Pfizer and its Dividend
Pfizer (NYSE:PFE) was on my watch list back in 2009 when they cut the dividend from $.32 per quarter in Q1 to $.16 in Q2. At that time I removed Pfizer from my watch list. In retrospect, PFE cut the dividend at the low point of the bear market that accompanied the Great Recession (March, 2009). Pfizer maintained the $.16 per quarter through 2009 and raised it to $.18 in Q1 2010.
From the low dividend of $.16 per quarter, PFE annually has raised the dividend by $.02 per quarter. In Q1 2017, the dividend was raised from $.30 per quarter to $.32. So it has taken Pfizer eight years to restore the dividend to the level at which it was cut in 2009.
From the Watch List to the Portfolio
Between 2010 and 2016, I was aware that Pfizer had begun to gradually raise the dividend, but I never seriously considered taking a position. I looked back at earlier spreadsheets to try to determine when Pfizer was added to my watch list. The first time was February 1, 2016, just two weeks before making the first purchase. On that date, there were nine stocks on my watch list. Here are the February 1, 2016, prices, yield, the Standard & Poor's credit rating at that time, and the number of consecutive years of dividend increases at that time:
|Company/Ticker||2/1/16 Price||2/1/16 Yield||S&P||CCC|
|Exxon Mobil (NYSE:XOM)||76.29||3.8%||AAA||33|
|General Electric (NYSE:GE)||28.64||3.2%||AA+||5|
|Automatic Data (NASDAQ:ADP)||82.97||2.6%||AA||41|
|Colgate Palmolive (NYSE:CL)||66.20||2.3%||AA||52|
|Northwest Natural (NYSE:NWN)||52.19||3.6%||A+||60|
Note: Exxon Mobil was subsequently downgraded by S&P to AA+, General Electric was downgraded to AA- and Colgate Palmolive was downgraded to AA-. General Electric was dropped from David Fish's list of Dividend Challengers when GE failed to raise the dividend.
The Watch List proved to be an effective tool. I purchased shares of AAPL in September 2016 at $104.78. I made an initial purchase of GE shares in February 2016 at $27.70, an initial purchase of ADP in September 2016 at $89.76, an initial purchase of CL in September 2016 at $71.06, an initial purchase of CSCO in February 2016 at $24.50, and an initial purchase of Pfizer in February 2016 at $29.04. I made an initial purchase of QCOM in February, 2016 at $43.12. (I closed the QCOM position in November, 2016 at $68.23.) The fact that I listed the stocks on the Watch List according to their S&P credit rating indicates that by February 2016, credit ratings had become a more important part of my decision-making process.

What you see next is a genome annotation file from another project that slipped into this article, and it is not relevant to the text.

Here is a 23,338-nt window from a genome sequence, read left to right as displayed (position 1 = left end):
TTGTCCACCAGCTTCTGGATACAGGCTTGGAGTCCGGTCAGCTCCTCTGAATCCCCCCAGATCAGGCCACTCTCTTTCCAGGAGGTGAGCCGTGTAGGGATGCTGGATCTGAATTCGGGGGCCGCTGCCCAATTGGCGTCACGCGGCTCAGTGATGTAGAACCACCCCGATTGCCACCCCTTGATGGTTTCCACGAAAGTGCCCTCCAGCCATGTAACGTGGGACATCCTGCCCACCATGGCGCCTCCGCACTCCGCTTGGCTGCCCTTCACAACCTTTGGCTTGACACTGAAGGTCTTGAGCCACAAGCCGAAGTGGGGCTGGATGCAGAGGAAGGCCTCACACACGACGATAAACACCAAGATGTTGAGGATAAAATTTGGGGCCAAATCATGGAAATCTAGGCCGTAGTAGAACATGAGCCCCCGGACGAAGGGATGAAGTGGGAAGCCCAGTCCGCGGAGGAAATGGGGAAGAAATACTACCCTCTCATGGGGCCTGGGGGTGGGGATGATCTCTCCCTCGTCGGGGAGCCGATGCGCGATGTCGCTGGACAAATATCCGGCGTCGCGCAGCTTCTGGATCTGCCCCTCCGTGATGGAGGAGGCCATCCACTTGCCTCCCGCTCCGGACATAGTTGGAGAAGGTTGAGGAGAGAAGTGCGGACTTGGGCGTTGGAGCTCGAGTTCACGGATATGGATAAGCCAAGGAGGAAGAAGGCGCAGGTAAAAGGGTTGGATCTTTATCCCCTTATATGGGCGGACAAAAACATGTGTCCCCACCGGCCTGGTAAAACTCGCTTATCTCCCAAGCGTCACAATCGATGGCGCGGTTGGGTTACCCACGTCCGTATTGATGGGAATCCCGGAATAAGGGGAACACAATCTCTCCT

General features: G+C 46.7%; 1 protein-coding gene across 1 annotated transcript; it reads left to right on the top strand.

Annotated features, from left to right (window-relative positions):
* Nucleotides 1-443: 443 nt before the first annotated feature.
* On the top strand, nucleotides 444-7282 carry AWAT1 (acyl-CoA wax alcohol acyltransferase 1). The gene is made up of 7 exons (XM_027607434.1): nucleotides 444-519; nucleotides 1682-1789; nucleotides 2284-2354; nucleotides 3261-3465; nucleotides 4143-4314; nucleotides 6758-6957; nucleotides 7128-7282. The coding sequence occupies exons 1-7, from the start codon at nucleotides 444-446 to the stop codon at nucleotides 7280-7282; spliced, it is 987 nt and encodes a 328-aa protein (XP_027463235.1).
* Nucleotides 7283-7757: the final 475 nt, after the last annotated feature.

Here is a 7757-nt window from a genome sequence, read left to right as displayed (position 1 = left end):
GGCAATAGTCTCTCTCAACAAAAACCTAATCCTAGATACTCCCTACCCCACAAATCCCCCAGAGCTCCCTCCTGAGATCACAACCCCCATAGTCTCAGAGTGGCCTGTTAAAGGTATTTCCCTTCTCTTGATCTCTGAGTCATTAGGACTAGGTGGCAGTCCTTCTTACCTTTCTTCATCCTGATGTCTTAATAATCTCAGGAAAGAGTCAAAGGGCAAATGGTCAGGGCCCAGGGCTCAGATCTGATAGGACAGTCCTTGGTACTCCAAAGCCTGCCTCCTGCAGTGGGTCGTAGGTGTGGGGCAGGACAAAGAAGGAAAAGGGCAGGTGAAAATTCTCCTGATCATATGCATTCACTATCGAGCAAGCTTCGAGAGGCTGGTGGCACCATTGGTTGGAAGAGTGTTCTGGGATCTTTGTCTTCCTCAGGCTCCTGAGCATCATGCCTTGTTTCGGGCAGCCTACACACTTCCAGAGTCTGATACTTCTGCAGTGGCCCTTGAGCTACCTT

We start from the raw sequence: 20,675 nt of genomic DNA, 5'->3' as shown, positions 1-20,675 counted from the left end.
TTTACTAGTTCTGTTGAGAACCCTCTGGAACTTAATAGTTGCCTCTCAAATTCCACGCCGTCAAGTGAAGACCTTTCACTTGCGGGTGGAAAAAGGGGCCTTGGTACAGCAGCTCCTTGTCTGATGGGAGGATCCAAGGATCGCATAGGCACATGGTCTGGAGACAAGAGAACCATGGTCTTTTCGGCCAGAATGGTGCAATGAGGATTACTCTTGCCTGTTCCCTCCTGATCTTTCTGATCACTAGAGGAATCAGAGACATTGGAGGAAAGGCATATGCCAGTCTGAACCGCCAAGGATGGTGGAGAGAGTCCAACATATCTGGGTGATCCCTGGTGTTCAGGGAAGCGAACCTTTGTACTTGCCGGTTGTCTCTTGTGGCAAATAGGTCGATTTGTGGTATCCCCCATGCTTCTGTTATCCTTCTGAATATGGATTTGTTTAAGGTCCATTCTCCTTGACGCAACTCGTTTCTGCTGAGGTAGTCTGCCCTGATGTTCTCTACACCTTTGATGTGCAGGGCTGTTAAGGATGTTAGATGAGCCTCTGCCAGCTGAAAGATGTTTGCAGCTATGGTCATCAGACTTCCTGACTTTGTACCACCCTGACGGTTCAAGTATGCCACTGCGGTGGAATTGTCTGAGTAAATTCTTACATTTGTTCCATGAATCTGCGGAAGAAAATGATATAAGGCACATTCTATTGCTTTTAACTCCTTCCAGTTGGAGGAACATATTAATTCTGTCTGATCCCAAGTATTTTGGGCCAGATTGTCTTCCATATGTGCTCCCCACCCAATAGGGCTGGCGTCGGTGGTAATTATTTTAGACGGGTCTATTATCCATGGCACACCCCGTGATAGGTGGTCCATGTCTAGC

Pfizer made it to the Watch List and soon thereafter into the portfolio for three reasons: 1) Pfizer is a blue chip in the health care sector, often mentioned with Johnson & Johnson (NYSE:JNJ) and Merck (NYSE:MRK), which were already in the portfolio; 2) I was convinced that PFE was committed to continuing to raise the dividend; and 3) PFE had a very strong S&P credit rating of AA.
My Investment Thesis
Currently, Pfizer is 3.3% of the market value of my portfolio and it provides 3.4% of the portfolio's income. Because I have a "full position" in PFE, it would take a significant price drop (relative to the rest of the portfolio) for me to add more shares. I'm happy that PFE is in the portfolio, and my intent is to hold PFE for the long term. This study shows me that PFE looks much better on an operational (rather than a basic earnings) basis.
I'm committed to Pfizer because of its strong position in the growing healthcare industry. I'm confident they (and other strong healthcare companies) will be able to manage the current political environment.
While my personal temperament prefers Merck's "bolt-on" acquisition method rather than Pfizer's "blockbuster" acquisition style (such as Warner-Lambert, Pharmacia, Wyeth and Medivation--described below), I'm impressed by their ability to integrate large scale acquisitions.
What's a Good Target Price?